Local thick wall thickness, wrong position of gates and cooling layout would lead to sink marks, trapped air, deformation and burns on the injection parts, the following will analyze some factors:

Wall Thickness:

The wall thickness should keep same to avoid the sharp transition zone and big different cross-section.Otherwise, they will invite the uneven shrinkage, which is a reason for the drawback of the surface.The wall thickness scope is between from 1 to 6mm; normal average thickness is 1.8~3mm,which depends on the geometry of plastic part and plastic material.
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Also the wall thickness design is related with the flow distance of the melt plastic; the flow distance is a cover space of melt plastic from gate to the far end of the cavity. Under normal process, the flow distance is proportional to the thickness of plastic parts. The larger the plastic wall thickness is, the longer the flow distance will be.

The flow distance lists as follows for wall thickness 2.5mm

ABS :  220 mm;     PC  : 120 mm;

HDPE:280 mm;     POM : 180 mm;

the problems invited by uneven wall thickness:

1.Local thick wall would lead to the sink marks on the surface:
 photo 2_zpsyirtqlgu.jpg   photo 2_zpsyirtqlgu.jpg

 

 

The thin wall would lead to hesitation flow

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Spigot: gradual transition wall thickness design would eliminate the white spot on the surface

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On the picture below, the slot is too deep, which lead to the deformation of the bottom and the solution is to deduce the depth of the slot and make the wall thickness even.
wall thickness photo QQ20150524130536_zpsmh7zp5lg.jpg

 

Glossing: the sharp corner will lead to glossing
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Component wall thickness requires several competing factors to be taken into consideration. The mechanical requirements of a section may dictate a certain wall thickness. However, thick sections should be avoided because of the requirement to remove heat efficiently (the cooling part of the cycle is the time that limits the production rate), the need to avoid sinking,cavitation and warping. Thin sections should be avoided because of the need for the melt to flow easily to fill the cavity. Economic factors often dictate the final wall thickness selected (amount of material used, etc.). If a wall is too thin for the strength properties required, the wall can he reinforced with ribs (see below). Flow characteristics vary from one plastics material to another and Tabic 1.2 gives typical values for wall thicknesses.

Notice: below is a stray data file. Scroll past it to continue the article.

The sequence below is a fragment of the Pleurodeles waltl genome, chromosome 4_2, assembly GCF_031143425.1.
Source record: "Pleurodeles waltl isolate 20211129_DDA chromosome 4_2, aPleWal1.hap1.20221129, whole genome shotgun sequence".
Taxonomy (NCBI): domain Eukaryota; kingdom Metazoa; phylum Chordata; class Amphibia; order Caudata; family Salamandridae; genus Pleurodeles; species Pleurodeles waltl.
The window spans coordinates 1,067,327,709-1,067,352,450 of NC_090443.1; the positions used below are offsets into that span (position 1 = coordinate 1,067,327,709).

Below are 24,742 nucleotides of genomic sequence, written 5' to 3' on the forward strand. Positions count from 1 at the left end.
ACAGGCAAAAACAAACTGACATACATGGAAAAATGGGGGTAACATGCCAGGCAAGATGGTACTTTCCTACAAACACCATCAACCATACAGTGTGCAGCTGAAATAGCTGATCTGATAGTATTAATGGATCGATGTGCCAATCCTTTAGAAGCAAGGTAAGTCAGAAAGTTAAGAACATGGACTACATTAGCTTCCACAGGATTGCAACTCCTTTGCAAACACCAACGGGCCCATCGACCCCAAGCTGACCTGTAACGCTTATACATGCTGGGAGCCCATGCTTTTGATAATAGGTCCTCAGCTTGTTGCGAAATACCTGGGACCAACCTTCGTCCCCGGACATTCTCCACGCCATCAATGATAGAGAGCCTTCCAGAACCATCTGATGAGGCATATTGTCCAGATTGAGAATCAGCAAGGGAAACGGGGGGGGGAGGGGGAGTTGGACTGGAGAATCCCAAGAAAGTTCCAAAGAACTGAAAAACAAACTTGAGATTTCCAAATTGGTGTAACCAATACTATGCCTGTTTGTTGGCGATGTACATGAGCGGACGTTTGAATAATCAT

Wall thickness recommendations (mm)

Material  
ABS l.00-3.50
Acetal 0.50-3.15
Acrylic 0.65-3.80
Cellulosics 0.65-10.00
Liquid crystal polymers 0.20-3.00
Long fibre plastics (Vcrtons) 1.90—25.00
Nylons 0.25-2.95
Polyarylate 1.15-3.80
Polycarbonates 1.00—3.80
Polybutylene terephtha丨ate 0.65-3.20
Polyethylene (LD) 0.50-6.35
Polyethylene (HD) 0.75-5.00
Polyphenylene sulphide 0.50-4.55
Polypropylene 0.65-3.80
Polysulphoncs l.(X)-3.80
Modified PPO 0.75-3.55
Polystyrene 0.85-3.80
SAN  0.85-3.80
UP VC 1.00-3.80

 

Range of flow path ratios for some common plastics

ABS 80-150
Acetals 100-250
Acrylic 100-150
Nylon 6 140-340
Nylon 6,6 180-350
Polybutylenc tcrephthalatc 160-200
Polycarbonate 30-70
Polyethylene (HD) 150-200
Polypropylene 150-350
Polystyrene about 150
HIPS about 130
Polysulphoncs 30-150
Polyvinylchloride (unplasticiscd) about 60
Polyvinylchloride (plasticised) up to 180
SAN about 140

Table 1.3    Courtesy of J.A. Brydson (1990) Handbook for Plastics Processors% Hcincmann Newncs.

Wall thickness should be constant if possible. If not, the transition between thick and thin sections should be gradual because abrupt changes lead to internal stresses due to flow problems and different cooling rates. In general,the ratio of thick to thin should not be greater than 3:1. A further point is that in filling such a section, the flow must be from thick to thin.

 

For any section thickness,there will be a limit to the length of flow (flow path) possible. This is because as the plastic melt flows along a section,it cools producing an increase in melt viscosity and ultimately it sets up (hardens) thereby preventing the section from being completely filled. The ability to flow along a path depends on the path thickness, the type of plastics material and the particular grade (easy flow or stiff flow) of that material. It will also depend on moulding conditions. A guide to flow characteristics of materials in this respect is given by the flow path ratio which is the ratio of the length of flow possible per unit wall thickness. Table 1.3 gives the range of flow path ratios for some common plastics materials.